Nishibuchi, Ikuno, Department of Radiation Oncology, Graduate School of Biomedical and Health Sciences, Hiroshima University, Hiroshima, Department of Radiation Oncology, Hiroshima Prefectural Hospital, Hiroshima, Suzuki, Hidekazu, Kinomura, Aiko, Sun, Jiying, Liu, Ning-Ang, Horikoshi, Yasunori, Research Center for Mathematics of Chromatin Live Dynamics, Hiroshima University, Hiroshima, Shima, Hiroki, Kusakabe, Masayuki, Harata, Masahiko, Fukagawa, Tatsuo, Ikura, Tsuyoshi, Ishida, Takafumi, Nagata, Yasushi, Tashiro, Satoshi, E-mail: ktashiro@hiroshima-u.ac.jp, and Research Center for Mathematics of Chromatin Live Dynamics, Hiroshima University, Hiroshima. Tue . "Reorganization of Damaged Chromatin by the Exchange of Histone Variant H2A.Z-2". United States. doi:10.1016/J.IJROBP.2014.03.031.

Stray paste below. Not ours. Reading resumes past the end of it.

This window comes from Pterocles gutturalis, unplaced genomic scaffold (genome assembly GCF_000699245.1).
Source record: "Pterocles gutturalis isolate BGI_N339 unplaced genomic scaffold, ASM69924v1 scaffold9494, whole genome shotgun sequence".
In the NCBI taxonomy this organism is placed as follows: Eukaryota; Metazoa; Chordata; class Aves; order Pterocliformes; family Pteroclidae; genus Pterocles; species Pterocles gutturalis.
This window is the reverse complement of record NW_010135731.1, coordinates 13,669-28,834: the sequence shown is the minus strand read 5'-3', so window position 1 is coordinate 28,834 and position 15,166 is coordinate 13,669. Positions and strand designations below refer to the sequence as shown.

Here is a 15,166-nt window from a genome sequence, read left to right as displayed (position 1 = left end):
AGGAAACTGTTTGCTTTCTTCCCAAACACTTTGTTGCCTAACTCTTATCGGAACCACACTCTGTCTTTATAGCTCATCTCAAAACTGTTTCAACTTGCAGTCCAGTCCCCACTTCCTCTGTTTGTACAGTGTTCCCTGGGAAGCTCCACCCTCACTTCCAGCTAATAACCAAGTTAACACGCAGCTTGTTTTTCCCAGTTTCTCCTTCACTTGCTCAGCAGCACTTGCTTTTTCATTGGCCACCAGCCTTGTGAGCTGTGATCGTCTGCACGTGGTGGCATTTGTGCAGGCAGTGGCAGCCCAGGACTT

@article{osti_22420360,
title = {Reorganization of Damaged Chromatin by the Exchange of Histone Variant H2A.Z-2},
author = {Nishibuchi, Ikuno and Department of Radiation Oncology, Graduate School of Biomedical and Health Sciences, Hiroshima University, Hiroshima and Department of Radiation Oncology, Hiroshima Prefectural Hospital, Hiroshima and Suzuki, Hidekazu and Kinomura, Aiko and Sun, Jiying and Liu, Ning-Ang and Horikoshi, Yasunori and Research Center for Mathematics of Chromatin Live Dynamics, Hiroshima University, Hiroshima and Shima, Hiroki and Kusakabe, Masayuki and Harata, Masahiko and Fukagawa, Tatsuo and Ikura, Tsuyoshi and Ishida, Takafumi and Nagata, Yasushi and Tashiro, Satoshi, E-mail: ktashiro@hiroshima-u.ac.jp and Research Center for Mathematics of Chromatin Live Dynamics, Hiroshima University, Hiroshima},